Working to meet immediate needs are researchers like Senior Research Associate Sheng Dong and Research Specialist Emily Nutwell who are respectively leading the center’s engineering services and professional development initiatives. They both started at the center in 2015 and through their work have found ways to pursue their specific interests in line with the center’s growth. Dong earned his B.S. in Civil Engineering and M.S. in Bridge Engineering. During his master’s program he was first introduced to ANSYS. He then came to Ohio State for his PhD. He gained exposure to additional CAE software and began a project with Honda involving friction characterization and modeling which has become his focus. Traditionally, friction is treated as more of an afterthought. Textbook values are often employed in modeling, but Dong’s work has revealed discrepancies with these coefficients. Now a researcher with SIMCenter, he continues to work with friction research on Honda and Chrysler sponsored projects using his in-house pin-on-disc tribometer.

Taking a different path to SIMCenter, Nutwell went right to work at Honda R&D Americas as a vehicle test engineer after earning her undergraduate degree. At the end of 1999 she was able to move into a CAE engineer position. In 2015 she joined SIMCenter, which allowed her to have significant flexibility and an opportunity to pursue a graduate degree. She began working toward her master’s in mechanical engineering and soon discovered Ohio State’s newly formed Department of Engineering Education, whose course offerings have helped define the next branch of her career.

Before coming to Ohio State, Nutwell had already started teaching LS-DYNA training classes for other engineers at Honda. She continued to be the lead person for training after joining SIMCenter and was the obvious choice for leading the design of a professional development program. The initial phase of the program, a fully online non-credit certificate with tracks to meet multiple needs, is set for a January 2018 start. When asked who she sees as the intended audience for the program, Emily answered, “I see me. Someone who is in one job, but needs additional skills to move within their company.” Engineers not looking to change roles could also benefit. As Allen Sheldon explains, companies like Honda are also putting more of an emphasis on virtual testing before moving on to the physical stages, so there’s a need for more test engineers with a fluency in CAE modeling and simulation. Emily emphasizes this is a level beyond software training. Enrollees will already need to know how to use the software they’ll be using on the job. What they’ll be learning is how to apply techniques and analyze results.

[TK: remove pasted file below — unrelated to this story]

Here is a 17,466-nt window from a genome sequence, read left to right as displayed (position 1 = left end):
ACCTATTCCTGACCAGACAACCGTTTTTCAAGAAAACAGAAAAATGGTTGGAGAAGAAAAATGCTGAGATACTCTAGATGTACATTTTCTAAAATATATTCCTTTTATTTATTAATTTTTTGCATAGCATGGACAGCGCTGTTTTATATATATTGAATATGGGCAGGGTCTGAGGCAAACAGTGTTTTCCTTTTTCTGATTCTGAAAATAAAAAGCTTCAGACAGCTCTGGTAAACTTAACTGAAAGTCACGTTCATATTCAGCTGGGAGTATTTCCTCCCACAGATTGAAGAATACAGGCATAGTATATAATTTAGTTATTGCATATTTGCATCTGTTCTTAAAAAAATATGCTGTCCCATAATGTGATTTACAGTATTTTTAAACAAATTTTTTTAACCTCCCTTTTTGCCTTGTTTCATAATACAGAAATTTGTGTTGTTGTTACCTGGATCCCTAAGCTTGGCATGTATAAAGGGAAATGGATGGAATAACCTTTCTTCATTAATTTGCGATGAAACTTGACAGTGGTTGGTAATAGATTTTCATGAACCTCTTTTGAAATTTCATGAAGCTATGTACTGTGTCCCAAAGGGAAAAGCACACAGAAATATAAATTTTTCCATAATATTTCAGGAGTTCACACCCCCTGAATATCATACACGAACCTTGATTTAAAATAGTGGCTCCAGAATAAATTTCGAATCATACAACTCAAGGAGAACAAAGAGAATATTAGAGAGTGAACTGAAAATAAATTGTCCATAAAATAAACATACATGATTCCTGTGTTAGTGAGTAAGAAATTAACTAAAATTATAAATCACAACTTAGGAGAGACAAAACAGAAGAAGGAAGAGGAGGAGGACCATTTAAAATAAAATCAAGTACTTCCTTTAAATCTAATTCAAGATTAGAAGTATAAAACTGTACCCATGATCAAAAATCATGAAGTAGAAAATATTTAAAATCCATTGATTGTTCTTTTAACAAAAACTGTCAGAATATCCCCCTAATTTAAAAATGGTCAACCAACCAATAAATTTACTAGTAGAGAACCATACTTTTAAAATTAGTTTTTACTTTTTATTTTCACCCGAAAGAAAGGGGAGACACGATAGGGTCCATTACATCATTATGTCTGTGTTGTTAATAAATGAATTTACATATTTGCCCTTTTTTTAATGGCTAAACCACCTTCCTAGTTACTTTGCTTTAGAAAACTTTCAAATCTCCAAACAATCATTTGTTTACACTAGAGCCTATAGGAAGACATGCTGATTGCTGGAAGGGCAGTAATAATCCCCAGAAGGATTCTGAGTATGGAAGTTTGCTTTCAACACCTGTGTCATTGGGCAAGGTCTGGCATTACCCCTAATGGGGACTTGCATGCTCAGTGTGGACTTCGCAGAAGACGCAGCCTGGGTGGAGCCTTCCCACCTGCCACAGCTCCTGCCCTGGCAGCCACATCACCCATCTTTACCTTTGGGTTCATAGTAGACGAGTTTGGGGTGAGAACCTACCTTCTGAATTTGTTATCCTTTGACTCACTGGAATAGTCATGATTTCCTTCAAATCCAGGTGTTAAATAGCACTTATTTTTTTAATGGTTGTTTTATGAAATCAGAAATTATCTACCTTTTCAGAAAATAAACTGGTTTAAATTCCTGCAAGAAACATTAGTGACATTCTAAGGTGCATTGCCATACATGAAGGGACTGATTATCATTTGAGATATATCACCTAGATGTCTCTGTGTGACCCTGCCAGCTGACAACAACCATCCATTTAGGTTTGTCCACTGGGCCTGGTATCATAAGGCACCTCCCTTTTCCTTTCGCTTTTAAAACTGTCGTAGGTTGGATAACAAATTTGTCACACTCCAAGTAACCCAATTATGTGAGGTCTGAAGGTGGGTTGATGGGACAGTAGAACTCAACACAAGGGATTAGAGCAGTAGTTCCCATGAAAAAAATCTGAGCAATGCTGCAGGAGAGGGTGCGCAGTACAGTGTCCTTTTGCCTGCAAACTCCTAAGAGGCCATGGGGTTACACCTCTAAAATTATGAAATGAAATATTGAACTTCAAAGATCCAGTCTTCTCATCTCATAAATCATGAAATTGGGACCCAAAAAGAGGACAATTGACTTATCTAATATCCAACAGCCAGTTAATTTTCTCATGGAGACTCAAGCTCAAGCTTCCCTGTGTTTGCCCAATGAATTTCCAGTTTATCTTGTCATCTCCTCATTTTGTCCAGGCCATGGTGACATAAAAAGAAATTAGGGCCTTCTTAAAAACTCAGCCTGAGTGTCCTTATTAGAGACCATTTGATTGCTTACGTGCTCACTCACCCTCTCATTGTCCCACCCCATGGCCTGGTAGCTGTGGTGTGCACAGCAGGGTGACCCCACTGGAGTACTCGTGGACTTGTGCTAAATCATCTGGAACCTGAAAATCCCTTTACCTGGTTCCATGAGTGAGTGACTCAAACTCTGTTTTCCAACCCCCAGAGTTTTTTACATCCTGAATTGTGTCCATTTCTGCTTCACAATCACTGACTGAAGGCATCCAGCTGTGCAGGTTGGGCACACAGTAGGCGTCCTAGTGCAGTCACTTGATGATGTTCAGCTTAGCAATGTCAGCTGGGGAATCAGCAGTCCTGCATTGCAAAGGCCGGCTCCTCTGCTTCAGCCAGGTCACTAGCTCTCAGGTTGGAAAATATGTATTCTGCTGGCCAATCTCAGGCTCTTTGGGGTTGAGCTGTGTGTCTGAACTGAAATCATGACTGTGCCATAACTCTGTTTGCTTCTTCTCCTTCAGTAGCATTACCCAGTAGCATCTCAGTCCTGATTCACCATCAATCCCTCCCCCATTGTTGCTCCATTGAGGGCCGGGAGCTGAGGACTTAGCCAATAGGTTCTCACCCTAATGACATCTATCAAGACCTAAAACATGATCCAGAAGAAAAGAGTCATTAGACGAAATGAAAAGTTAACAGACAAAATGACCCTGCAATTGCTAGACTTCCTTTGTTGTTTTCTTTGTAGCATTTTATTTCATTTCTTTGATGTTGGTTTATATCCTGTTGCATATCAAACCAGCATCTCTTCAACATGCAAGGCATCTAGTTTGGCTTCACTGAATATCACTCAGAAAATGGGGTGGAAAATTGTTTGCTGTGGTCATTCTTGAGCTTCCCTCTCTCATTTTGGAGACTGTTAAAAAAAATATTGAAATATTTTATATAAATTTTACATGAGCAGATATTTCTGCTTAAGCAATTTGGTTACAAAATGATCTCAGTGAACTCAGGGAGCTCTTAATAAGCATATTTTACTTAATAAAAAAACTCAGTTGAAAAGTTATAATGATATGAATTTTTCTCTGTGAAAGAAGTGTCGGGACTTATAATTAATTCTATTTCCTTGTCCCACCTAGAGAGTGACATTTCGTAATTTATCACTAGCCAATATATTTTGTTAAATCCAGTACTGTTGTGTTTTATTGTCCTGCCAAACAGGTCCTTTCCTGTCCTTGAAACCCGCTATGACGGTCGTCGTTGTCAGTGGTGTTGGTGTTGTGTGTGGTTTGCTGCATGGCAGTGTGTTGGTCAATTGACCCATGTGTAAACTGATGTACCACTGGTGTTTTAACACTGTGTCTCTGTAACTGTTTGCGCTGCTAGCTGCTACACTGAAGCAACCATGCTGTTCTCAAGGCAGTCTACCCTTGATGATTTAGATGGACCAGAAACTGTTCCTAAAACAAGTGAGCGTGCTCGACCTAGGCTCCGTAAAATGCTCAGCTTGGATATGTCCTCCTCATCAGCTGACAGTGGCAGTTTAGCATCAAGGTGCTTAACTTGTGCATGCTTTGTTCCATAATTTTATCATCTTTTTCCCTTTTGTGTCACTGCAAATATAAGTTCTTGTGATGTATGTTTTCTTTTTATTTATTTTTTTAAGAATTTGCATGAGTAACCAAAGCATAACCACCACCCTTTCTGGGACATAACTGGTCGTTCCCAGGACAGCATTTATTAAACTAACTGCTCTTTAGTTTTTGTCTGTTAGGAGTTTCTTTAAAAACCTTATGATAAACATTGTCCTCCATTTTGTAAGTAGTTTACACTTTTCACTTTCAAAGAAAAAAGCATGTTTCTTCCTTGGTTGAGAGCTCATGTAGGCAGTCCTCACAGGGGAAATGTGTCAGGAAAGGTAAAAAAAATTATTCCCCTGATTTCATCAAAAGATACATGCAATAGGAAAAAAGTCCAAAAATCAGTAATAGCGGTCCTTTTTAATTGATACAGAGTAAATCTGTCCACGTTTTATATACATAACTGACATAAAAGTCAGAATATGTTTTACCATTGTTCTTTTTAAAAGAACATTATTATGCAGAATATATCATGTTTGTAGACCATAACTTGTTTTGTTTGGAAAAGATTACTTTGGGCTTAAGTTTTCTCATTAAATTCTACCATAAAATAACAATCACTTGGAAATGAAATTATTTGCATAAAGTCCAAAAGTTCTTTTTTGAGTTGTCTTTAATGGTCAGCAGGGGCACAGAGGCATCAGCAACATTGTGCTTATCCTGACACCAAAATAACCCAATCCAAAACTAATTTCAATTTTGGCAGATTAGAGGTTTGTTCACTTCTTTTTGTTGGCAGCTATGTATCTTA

Building the Future

Many early SIMCenter initiatives focused on meeting immediate needs for companies and their engineers, but the center also serves the needs of student engineers. Through the undergraduate internship program, SIMCenter helps develop skills and exposure to CAE software. Professors who have hosted interns have said they feel the program works to move students beyond the fundamentals and “raise up undergrads and prepare them to be grad students.” The center recruits students academically on track to get into graduate school. Students selected either work in a lab of an affiliated faculty member or work on a project within the center itself.